Gov. Nixon signs legislation to speed health insurance payments at Cape Girardeau stop
Wednesday, April 28, 2010
Beginning Jan. 1, doctors and hospitals can expect health insurers to pay bills more promptly under a law that could help Saint Francis Medical Center collect $42 million in old claims.
Gov. Jay Nixon visited Fitness Plus on the Saint Francis campus Tuesday to sign the bill passed early this month by the Missouri Legislature. The measure imposes new penalties on insurance companies that do not pay claims within 45 days, Nixon said, and ends the practice of insurance companies "suspending" payment on claims for months or, in a few cases, years.
The measure, passed without dissent in the legislature, follows up on a study of payments to hospitals by the Missouri Department of Insurance and Professional Registration. The study, a survey of hospitals across the state, was ordered by Nixon because the department had fielded more than 1,000 complaints about problems with claim payments, said John Huff, department director.
"It confirms with specific numbers what we knew anecdotally," Huff said.
Of approximately $10.4 billion in health insurance claims annually, hospitals reported that 26 percent of claims are pending for 90 days or longer. In rural hospitals, the problems of late payment are more acute, with 37 percent of claims pending for 90 days or longer. In Southeast Missouri, 53 percent of payments were reported as older than 90 days, but that number is based on responses from only a few area hospitals.
The survey compiled data from 69 hospitals receiving more than 70 percent of all hospital revenue in the state. The data found that hospitals, at the time they responded, were due $154.6 million for claims 90 days or older.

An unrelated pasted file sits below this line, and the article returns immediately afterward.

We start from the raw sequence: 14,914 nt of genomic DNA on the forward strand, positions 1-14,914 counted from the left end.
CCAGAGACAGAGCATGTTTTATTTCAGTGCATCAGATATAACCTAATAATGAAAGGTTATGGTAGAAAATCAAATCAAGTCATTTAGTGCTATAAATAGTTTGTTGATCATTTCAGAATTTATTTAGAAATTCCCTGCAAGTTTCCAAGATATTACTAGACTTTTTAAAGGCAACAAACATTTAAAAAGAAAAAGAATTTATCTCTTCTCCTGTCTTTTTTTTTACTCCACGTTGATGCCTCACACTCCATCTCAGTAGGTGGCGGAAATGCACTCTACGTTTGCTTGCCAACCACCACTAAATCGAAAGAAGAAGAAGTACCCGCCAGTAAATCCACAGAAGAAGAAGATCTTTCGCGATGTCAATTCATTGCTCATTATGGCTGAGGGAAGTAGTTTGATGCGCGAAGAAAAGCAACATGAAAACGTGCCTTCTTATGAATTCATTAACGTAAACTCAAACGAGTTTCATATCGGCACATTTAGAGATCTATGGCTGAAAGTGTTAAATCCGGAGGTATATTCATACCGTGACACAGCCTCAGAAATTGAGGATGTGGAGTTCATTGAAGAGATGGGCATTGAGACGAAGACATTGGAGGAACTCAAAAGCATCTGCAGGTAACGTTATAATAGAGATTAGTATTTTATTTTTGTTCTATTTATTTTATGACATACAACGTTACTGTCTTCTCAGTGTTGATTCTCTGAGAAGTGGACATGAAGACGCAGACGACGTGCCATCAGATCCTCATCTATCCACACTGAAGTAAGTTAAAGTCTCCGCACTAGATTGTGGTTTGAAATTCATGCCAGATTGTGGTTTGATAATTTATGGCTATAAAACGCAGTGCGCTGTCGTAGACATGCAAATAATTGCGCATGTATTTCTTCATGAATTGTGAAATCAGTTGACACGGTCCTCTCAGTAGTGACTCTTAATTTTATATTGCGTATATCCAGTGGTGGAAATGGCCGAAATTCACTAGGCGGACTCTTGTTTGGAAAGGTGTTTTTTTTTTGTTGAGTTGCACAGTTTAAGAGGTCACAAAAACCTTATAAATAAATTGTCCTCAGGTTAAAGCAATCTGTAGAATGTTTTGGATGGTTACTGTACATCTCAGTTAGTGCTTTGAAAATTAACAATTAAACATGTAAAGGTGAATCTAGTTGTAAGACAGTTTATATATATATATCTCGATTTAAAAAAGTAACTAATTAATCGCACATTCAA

"These massive cash flow problems would strain any business," Nixon said.
Figures for claims older than 90 days owed to Saint Francis were unavailable Tuesday, but the hospital has $42 million in unpaid claims that are 45 days or older, said Marilyn Curtis, vice president of professional services at the hospital. The unpaid claims represent about 23 percent of the hospital's accounts receivable, Curtis said.
Saint Francis, as one of the larger providers in Southeast Missouri, works hard to collect outstanding insurance claims, Curtis said. "It is very important that we have that money coming in," she said.
Spending money and time pursuing claims diverts resources from patients, she said. "A medical professional wants to be about the business of providing care rather than claims."
According to information from controller Ed Cooper, Southeast Missouri Hospital is awaiting payment on more than $39 million in insurance claims that are older than 60 days, hospital spokesman Mark Bliss said. Those claims include expected payments from private insurers, Medicare and Medicaid, Bliss said.
Key provisions of the bill are:
* A clear definition of a clean claim, mirroring federal Medicare rules. If a claim meets the requirements, insurers must pay the claim or deny it within 45 days. If insurers ask for more information, the request must be complete and specifically address what information or paperwork is needed to complete the claim.
* An end to the suspension of claims. Insurers are currently allowed to suspend a claim while they ask for more information. By eliminating the provision, patients and policyholders will be able to appeal denials more quickly.
* Higher penalties for late payments. If claims remain unpaid after 45 days, insurers will be liable for a 1 percent per month interest charge and a penalty of 1 percent per day.
Under current law, Nixon said, "it is easy for an insurer to ask question after question and postpone a claim indefinitely. We expect dramatic improvements."
150 S. Mount Auburn Road, Cape Girardeau, MO